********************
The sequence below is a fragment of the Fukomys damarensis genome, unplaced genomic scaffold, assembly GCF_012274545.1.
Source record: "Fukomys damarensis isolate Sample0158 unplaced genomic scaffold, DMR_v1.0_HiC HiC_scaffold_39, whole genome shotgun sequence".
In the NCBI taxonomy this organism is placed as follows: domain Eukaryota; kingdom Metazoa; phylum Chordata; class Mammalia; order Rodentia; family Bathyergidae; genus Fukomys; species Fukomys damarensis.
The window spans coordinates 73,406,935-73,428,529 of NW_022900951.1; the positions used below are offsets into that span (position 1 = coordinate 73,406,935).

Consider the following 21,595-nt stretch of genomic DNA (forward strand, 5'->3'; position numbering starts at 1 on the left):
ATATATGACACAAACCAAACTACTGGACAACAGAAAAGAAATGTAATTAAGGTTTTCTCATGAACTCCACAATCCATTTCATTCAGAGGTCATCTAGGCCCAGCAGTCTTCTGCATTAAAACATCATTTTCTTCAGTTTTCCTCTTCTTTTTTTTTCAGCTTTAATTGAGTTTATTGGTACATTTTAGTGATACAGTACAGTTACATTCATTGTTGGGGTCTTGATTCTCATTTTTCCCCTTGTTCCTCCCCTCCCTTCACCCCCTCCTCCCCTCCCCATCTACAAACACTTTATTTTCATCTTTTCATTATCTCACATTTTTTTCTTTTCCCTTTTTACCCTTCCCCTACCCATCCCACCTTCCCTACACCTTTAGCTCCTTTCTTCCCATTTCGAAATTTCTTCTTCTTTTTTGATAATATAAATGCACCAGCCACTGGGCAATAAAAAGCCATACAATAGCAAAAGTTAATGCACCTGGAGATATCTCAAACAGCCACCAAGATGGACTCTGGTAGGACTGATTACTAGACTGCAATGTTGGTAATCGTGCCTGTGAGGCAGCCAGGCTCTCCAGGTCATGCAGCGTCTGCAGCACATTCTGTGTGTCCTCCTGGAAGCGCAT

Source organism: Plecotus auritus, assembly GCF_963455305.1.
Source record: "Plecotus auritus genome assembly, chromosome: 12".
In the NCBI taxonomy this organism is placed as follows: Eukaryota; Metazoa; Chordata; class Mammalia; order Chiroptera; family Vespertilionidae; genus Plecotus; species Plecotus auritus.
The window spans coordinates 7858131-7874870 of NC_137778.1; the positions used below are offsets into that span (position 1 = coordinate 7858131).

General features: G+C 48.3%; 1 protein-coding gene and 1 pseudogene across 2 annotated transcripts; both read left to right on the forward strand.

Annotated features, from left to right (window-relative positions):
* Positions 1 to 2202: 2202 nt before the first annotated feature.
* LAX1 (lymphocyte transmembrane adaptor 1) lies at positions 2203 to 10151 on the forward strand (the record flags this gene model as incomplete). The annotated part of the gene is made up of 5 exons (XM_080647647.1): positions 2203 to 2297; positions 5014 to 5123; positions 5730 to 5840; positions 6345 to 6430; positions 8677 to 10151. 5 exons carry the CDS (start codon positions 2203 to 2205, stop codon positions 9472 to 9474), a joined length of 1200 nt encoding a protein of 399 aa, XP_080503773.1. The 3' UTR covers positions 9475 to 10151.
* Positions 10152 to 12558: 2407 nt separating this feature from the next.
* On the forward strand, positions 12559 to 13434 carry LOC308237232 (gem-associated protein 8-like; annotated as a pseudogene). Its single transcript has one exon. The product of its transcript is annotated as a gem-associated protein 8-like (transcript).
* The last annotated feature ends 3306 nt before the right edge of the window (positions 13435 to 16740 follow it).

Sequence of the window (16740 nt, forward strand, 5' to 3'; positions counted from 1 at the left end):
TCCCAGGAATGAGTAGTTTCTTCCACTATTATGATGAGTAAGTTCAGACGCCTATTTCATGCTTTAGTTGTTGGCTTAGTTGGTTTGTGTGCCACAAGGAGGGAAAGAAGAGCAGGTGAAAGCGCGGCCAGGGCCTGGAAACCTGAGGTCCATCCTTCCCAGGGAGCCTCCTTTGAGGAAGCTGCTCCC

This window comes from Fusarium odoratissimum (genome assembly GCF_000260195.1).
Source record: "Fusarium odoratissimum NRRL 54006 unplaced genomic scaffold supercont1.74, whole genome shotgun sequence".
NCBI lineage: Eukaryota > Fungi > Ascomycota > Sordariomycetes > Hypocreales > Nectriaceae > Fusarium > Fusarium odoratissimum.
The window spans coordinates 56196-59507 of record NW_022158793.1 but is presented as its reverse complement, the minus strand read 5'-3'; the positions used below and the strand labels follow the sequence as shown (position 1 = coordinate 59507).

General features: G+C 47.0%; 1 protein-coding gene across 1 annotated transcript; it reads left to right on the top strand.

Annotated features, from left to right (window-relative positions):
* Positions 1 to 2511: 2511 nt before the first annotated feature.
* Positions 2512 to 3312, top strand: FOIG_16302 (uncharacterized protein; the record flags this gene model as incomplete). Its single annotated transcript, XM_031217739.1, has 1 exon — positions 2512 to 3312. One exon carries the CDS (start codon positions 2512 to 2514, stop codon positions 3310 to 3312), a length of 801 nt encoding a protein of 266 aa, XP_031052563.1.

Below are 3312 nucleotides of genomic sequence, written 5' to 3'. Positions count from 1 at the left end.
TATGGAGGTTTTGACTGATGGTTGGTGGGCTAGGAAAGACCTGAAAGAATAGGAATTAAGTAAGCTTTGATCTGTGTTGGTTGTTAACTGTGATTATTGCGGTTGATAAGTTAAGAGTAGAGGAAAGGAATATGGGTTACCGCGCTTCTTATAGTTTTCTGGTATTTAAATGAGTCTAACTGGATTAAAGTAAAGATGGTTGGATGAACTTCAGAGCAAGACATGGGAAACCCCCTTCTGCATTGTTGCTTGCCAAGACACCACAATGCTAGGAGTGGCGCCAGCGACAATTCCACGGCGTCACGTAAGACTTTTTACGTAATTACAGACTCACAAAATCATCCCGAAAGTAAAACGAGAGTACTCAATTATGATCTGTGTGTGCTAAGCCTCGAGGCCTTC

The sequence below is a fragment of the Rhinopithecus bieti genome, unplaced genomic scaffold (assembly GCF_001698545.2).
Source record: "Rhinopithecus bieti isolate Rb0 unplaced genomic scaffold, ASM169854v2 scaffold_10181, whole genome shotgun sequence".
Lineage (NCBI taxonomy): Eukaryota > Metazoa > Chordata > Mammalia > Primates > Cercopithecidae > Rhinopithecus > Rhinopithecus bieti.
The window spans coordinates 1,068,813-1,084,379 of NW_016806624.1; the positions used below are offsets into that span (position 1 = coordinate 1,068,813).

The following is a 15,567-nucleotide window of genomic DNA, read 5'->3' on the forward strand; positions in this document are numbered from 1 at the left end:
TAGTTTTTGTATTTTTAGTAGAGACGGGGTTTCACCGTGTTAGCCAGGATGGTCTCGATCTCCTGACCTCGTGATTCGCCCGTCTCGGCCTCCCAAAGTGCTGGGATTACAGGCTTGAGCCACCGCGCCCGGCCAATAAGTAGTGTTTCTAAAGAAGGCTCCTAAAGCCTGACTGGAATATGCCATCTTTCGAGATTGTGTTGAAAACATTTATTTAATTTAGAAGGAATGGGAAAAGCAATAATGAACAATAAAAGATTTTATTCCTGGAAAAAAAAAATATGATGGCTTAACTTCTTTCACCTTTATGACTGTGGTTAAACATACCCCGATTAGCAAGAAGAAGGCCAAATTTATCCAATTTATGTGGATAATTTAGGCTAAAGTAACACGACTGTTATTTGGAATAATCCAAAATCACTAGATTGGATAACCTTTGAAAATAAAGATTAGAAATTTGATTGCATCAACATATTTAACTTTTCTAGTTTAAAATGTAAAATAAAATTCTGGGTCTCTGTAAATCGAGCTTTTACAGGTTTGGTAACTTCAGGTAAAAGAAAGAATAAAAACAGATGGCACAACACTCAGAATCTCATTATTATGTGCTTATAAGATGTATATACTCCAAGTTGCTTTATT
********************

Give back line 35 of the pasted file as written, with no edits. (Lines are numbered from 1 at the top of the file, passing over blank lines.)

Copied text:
TAGTTTTTGTATTTTTAGTAGAGACGGGGTTTCACCGTGTTAGCCAGGATGGTCTCGATCTCCTGACCTCGTGATTCGCCCGTCTCGGCCTCCCAAAGTGCTGGGATTACAGGCTTGAGCCACCGCGCCCGGCCAATAAGTAGTGTTTCTAAAGAAGGCTCCTAAAGCCTGACTGGAATATGCCATCTTTCGAGATTGTGTTGAAAACATTTATTTAATTTAGAAGGAATGGGAAAAGCAATAATGAACAATAAAAGATTTTATTCCTGGAAAAAAAAAATATGATGGCTTAACTTCTTTCACCTTTATGACTGTGGTTAAACATACCCCGATTAGCAAGAAGAAGGCCAAATTTATCCAATTTATGTGGATAATTTAGGCTAAAGTAACACGACTGTTATTTGGAATAATCCAAAATCACTAGATTGGATAACCTTTGAAAATAAAGATTAGAAATTTGATTGCATCAACATATTTAACTTTTCTAGTTTAAAATGTAAAATAAAATTCTGGGTCTCTGTAAATCGAGCTTTTACAGGTTTGGTAACTTCAGGTAAAAGAAAGAATAAAAACAGATGGCACAACACTCAGAATCTCATTATTATGTGCTTATAAGATGTATATACTCCAAGTTGCTTTATT